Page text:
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A former Delhi-based journo writes his first book on homeland Kashmir.
[Text by Sumaira Samad; picture by Inigo Arza]
This is the memoir of young Kashmiri journalist Basharat Peer, recounting his youth in the troubled valley during the ’80s and ’90s.
A harrowing look at the political strife and armed conflict that has torn Kashmir apart over the last 30 years, the book is personal. The people, places and events Peer describes are his parents, neighbours and friends.
Yet, despite this intimacy, Peer’s narrative has no polemic, and sentimentality, self-pity, melodrama take a back seat.
Beginning in the years before the struggle, Curfewed Night invites the reader into a peaceful mountain paradise where the slow rhythms of village life make up one’s existence.
Peer lives a happy childhood, surrounded by a loving family and tight knit community. But this serenity is merely the glassy surface, hiding a quagmire beneath. The shadow of Kashmir’s turbulent history and unresolved conflicts never quite goes away, and even in Peer’s childhood, he knows that his home is one struggling for an identity.
Kashmir, Peer tells us, is defined negatively, in terms of what its residents do not want it to be. That is, Kashmiris are certain that they do not want their home to be swallowed up by a larger India that has failed to give them the autonomy, rights and the self-respect that they expected at the time of independence. Kashmir has become the purgatory of the ghosts of Partition.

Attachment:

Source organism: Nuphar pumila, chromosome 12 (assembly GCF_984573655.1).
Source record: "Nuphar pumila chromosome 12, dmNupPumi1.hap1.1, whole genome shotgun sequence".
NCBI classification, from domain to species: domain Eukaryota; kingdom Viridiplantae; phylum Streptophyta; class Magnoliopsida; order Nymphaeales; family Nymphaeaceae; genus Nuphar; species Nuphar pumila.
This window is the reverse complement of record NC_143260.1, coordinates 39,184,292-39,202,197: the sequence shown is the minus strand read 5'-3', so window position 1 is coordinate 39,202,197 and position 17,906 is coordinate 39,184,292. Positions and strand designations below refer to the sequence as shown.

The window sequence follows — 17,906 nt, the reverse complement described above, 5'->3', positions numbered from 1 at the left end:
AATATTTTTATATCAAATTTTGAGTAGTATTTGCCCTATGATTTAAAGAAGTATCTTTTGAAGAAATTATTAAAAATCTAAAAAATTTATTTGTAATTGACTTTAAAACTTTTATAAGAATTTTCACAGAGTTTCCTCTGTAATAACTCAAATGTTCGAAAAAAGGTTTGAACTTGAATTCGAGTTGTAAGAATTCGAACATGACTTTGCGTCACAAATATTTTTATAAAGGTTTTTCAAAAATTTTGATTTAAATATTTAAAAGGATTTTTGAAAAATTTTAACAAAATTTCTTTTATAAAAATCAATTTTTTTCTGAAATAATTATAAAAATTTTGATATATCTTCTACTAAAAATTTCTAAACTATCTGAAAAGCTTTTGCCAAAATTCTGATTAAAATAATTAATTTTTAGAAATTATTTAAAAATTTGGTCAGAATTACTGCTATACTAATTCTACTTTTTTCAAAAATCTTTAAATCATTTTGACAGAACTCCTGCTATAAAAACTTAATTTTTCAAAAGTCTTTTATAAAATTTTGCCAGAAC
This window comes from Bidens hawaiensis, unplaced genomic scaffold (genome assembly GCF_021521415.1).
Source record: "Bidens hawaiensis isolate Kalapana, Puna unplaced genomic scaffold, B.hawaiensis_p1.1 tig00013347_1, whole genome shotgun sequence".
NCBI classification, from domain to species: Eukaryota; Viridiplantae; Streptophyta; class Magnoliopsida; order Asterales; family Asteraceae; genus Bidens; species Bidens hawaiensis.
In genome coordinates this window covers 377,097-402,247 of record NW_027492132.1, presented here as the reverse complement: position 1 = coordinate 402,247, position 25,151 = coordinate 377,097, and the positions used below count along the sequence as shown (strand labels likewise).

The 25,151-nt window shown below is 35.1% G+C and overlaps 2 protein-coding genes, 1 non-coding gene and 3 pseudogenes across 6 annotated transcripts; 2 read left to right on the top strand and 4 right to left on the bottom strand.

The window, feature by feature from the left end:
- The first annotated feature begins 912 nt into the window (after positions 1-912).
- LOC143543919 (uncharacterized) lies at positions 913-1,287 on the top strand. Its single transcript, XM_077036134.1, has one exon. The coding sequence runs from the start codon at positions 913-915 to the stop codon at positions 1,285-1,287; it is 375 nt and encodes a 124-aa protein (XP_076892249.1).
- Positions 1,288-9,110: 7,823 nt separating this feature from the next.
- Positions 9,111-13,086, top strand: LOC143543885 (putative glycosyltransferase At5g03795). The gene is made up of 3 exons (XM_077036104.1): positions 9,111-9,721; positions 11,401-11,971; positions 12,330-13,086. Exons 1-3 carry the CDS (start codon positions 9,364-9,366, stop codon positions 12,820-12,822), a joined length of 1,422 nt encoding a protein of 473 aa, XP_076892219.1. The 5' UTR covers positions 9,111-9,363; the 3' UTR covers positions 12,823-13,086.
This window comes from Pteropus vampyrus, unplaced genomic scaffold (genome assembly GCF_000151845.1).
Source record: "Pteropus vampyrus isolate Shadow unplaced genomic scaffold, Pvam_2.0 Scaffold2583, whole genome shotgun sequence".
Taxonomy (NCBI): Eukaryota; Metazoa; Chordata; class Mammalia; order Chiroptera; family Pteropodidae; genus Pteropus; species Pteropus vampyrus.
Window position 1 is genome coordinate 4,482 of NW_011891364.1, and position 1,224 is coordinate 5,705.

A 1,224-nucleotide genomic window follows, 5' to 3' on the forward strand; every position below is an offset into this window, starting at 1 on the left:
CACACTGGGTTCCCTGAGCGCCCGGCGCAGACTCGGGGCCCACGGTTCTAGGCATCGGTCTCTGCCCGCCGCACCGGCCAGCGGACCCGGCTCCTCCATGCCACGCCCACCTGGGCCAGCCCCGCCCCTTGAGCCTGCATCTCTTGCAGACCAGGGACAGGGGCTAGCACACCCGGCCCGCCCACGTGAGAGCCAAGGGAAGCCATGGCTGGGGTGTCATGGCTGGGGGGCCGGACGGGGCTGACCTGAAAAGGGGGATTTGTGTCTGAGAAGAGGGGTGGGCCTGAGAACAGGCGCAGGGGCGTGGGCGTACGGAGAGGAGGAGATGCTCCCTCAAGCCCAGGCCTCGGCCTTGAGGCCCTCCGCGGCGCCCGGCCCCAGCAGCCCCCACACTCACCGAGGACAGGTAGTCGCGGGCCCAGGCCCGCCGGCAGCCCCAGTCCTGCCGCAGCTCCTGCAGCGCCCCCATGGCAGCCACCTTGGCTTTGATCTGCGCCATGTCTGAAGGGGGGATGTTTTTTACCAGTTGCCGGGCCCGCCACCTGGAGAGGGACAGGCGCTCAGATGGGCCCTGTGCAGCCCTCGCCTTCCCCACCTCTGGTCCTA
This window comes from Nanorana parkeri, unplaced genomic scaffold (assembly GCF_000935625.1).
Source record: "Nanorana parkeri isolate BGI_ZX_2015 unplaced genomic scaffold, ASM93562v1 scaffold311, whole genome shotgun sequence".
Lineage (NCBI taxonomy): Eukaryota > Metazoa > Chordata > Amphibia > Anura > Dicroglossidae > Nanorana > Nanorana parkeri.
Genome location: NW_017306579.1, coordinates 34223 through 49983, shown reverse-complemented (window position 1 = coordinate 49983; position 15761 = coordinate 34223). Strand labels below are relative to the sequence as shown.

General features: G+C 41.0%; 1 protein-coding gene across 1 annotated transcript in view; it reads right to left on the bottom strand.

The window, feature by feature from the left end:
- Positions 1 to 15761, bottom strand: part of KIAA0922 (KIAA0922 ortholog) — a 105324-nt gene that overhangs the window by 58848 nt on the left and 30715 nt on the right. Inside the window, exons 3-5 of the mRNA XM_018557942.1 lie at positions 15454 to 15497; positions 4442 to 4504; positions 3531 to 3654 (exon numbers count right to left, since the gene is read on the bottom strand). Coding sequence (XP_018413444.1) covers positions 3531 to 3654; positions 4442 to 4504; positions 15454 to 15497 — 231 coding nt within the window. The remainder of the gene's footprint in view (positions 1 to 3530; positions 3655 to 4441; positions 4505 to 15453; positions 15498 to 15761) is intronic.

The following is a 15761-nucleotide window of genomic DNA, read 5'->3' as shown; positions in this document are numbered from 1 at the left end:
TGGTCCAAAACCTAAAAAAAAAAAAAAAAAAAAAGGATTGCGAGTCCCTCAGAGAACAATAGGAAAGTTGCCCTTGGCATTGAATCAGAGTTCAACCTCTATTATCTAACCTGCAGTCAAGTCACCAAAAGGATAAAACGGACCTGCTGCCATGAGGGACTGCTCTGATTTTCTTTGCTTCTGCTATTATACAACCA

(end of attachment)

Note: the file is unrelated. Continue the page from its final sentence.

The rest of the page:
Peer's memoirs take readers on a journey exploring the hopes and frustrations of the Muslims of Kashmir, focusing especially on the youth and the path of armed struggle that they took to throw the yoke of Indian hegemony.
He shows us through the deeply touching stories of others -- through mothers, sons, poets, militants -- the complexities that are inevitably involved, refraining from presenting a Manichean picture of Muslims versus Hindus, or Islamic fundamentalists versus secularists.
The initial movement for independence, led by JKLF, began as a struggle for an independent, secular Kashmir, neither part of India nor Pakistan. It was also partly a class struggle; the majority of its members came from the lower middle and peasant classes. It was the struggle of a people who had over the years felt alienated from mainstream India, neglected and taken for granted.
This is the story of an agonised people whose lives have been torn asunder by factors beyond their control. Peer ends the book with a note of hope, closing with the introduction of a new bridge across the Line of Control.
Kashmiris, from both sides of the divide, cross this physical and metaphorical bridge, greeting each other with rousing welcomes.
[The author of this review lives in Lahore, Pakistan. A longer version has been published elsewhere]